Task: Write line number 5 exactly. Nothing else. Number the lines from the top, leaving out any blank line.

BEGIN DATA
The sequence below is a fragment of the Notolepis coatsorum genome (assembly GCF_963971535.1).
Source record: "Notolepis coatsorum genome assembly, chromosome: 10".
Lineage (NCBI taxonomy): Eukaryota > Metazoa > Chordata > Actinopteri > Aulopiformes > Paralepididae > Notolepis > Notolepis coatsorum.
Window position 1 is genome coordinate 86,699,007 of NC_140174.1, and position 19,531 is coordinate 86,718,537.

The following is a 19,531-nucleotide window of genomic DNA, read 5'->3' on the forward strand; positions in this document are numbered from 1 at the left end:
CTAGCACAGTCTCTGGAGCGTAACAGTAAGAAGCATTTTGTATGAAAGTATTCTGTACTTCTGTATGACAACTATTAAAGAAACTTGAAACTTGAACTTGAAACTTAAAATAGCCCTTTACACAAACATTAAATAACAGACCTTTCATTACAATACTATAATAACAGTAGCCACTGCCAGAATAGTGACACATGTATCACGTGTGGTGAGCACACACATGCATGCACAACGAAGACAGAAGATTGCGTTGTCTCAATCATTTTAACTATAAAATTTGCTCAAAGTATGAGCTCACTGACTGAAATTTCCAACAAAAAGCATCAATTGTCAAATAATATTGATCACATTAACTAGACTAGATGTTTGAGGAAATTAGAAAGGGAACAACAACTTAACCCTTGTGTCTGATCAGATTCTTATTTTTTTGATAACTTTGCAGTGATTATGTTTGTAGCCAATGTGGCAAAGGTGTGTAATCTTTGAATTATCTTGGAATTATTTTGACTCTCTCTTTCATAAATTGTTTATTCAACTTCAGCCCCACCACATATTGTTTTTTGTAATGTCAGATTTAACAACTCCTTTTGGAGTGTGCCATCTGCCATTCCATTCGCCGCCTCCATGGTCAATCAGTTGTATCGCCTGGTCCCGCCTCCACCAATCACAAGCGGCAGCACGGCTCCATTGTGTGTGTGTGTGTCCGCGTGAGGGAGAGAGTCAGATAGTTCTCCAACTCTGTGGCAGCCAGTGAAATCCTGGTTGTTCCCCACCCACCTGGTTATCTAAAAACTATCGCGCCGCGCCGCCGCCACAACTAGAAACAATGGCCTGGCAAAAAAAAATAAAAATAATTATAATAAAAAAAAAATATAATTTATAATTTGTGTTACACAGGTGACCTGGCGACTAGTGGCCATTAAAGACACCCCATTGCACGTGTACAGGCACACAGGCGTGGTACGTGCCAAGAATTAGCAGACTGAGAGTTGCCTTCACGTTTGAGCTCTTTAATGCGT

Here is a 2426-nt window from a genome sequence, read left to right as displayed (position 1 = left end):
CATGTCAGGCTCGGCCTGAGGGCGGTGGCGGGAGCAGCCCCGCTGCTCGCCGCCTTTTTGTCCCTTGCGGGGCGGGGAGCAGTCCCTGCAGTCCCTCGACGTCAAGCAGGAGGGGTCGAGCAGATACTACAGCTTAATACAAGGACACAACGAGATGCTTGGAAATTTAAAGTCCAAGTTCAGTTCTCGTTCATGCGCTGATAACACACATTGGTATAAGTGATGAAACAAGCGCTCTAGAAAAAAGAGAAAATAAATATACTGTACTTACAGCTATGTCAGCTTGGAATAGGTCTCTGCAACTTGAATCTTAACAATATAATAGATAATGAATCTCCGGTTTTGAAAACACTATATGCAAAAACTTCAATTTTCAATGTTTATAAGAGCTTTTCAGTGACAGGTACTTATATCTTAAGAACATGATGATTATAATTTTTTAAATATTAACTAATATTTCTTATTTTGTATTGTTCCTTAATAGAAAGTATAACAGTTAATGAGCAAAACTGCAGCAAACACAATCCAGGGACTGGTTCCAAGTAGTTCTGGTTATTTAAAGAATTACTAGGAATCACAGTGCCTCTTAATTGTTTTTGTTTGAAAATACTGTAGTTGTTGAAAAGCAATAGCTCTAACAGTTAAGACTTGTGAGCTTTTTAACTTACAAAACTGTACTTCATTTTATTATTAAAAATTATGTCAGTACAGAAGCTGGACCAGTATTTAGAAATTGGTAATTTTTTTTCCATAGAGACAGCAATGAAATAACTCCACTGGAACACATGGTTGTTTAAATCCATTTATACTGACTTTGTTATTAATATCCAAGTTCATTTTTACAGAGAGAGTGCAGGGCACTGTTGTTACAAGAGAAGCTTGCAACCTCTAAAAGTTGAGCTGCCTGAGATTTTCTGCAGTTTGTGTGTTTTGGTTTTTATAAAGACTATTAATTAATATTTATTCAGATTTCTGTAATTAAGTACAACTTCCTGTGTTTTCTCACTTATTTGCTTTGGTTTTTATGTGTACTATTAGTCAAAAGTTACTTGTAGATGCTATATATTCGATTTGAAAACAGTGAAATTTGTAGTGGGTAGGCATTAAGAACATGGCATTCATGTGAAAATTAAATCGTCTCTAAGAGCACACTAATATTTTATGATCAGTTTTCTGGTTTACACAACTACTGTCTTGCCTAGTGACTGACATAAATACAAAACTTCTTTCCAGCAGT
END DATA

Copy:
The following is a 19,531-nucleotide window of genomic DNA, read 5'->3' on the forward strand; positions in this document are numbered from 1 at the left end: